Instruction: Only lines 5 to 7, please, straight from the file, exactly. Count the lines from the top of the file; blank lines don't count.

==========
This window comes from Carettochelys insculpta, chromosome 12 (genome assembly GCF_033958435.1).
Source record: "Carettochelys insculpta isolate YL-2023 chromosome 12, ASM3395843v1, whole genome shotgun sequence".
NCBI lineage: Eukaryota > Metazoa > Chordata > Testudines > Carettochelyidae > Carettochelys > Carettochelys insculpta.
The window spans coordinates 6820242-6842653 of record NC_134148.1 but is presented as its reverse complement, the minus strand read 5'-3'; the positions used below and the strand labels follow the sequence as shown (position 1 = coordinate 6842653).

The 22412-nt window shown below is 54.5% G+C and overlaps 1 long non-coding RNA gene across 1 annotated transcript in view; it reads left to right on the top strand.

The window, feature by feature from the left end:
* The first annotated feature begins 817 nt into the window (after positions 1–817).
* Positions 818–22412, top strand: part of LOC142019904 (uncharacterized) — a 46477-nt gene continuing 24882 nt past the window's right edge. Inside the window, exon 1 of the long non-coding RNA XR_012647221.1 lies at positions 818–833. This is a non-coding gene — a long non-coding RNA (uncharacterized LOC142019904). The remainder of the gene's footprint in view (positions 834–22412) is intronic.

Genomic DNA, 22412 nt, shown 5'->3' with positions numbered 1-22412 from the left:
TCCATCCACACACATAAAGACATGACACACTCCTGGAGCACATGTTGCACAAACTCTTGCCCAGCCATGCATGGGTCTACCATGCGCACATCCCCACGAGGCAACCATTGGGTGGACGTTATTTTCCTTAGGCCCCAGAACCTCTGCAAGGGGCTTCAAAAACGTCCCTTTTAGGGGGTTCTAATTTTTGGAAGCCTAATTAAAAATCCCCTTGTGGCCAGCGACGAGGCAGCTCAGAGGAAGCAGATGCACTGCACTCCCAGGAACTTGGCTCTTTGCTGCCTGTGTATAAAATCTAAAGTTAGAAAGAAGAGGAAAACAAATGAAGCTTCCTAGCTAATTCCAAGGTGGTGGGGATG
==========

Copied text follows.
The 22412-nt window shown below is 54.5% G+C and overlaps 1 long non-coding RNA gene across 1 annotated transcript in view; it reads left to right on the top strand.

The window, feature by feature from the left end:
* The first annotated feature begins 817 nt into the window (after positions 1–817).